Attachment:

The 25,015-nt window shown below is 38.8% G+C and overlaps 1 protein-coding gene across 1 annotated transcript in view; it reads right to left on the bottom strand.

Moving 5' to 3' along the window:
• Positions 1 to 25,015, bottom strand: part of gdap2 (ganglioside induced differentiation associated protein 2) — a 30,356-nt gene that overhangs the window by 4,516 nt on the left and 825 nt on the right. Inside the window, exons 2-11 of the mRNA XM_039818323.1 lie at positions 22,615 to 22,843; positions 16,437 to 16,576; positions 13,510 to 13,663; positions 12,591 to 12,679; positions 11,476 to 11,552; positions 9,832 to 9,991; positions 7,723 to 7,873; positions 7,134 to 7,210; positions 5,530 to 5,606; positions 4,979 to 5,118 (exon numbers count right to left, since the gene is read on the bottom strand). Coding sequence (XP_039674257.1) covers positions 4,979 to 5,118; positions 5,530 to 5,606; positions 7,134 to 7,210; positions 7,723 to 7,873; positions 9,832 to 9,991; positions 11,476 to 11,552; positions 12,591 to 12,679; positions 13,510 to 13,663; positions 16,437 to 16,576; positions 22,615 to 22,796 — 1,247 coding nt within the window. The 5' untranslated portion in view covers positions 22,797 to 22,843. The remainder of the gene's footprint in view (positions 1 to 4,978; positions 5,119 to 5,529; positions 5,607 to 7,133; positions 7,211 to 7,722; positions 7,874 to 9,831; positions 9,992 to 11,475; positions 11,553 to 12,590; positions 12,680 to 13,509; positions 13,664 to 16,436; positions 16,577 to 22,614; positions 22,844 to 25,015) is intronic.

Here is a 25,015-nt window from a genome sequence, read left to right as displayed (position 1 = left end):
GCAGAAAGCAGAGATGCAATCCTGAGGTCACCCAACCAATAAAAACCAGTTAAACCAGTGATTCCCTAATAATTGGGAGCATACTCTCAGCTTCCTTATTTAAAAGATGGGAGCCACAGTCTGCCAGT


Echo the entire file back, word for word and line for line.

The 25,015-nt window shown below is 38.8% G+C and overlaps 1 protein-coding gene across 1 annotated transcript in view; it reads right to left on the bottom strand.

Moving 5' to 3' along the window:
• Positions 1 to 25,015, bottom strand: part of gdap2 (ganglioside induced differentiation associated protein 2) — a 30,356-nt gene that overhangs the window by 4,516 nt on the left and 825 nt on the right. Inside the window, exons 2-11 of the mRNA XM_039818323.1 lie at positions 22,615 to 22,843; positions 16,437 to 16,576; positions 13,510 to 13,663; positions 12,591 to 12,679; positions 11,476 to 11,552; positions 9,832 to 9,991; positions 7,723 to 7,873; positions 7,134 to 7,210; positions 5,530 to 5,606; positions 4,979 to 5,118 (exon numbers count right to left, since the gene is read on the bottom strand). Coding sequence (XP_039674257.1) covers positions 4,979 to 5,118; positions 5,530 to 5,606; positions 7,134 to 7,210; positions 7,723 to 7,873; positions 9,832 to 9,991; positions 11,476 to 11,552; positions 12,591 to 12,679; positions 13,510 to 13,663; positions 16,437 to 16,576; positions 22,615 to 22,796 — 1,247 coding nt within the window. The 5' untranslated portion in view covers positions 22,797 to 22,843. The remainder of the gene's footprint in view (positions 1 to 4,978; positions 5,119 to 5,529; positions 5,607 to 7,133; positions 7,211 to 7,722; positions 7,874 to 9,831; positions 9,992 to 11,475; positions 11,553 to 12,590; positions 12,680 to 13,509; positions 13,664 to 16,436; positions 16,577 to 22,614; positions 22,844 to 25,015) is intronic.

Here is a 25,015-nt window from a genome sequence, read left to right as displayed (position 1 = left end):
GCAGAAAGCAGAGATGCAATCCTGAGGTCACCCAACCAATAAAAACCAGTTAAACCAGTGATTCCCTAATAATTGGGAGCATACTCTCAGCTTCCTTATTTAAAAGATGGGAGCCACAGTCTGCCAGT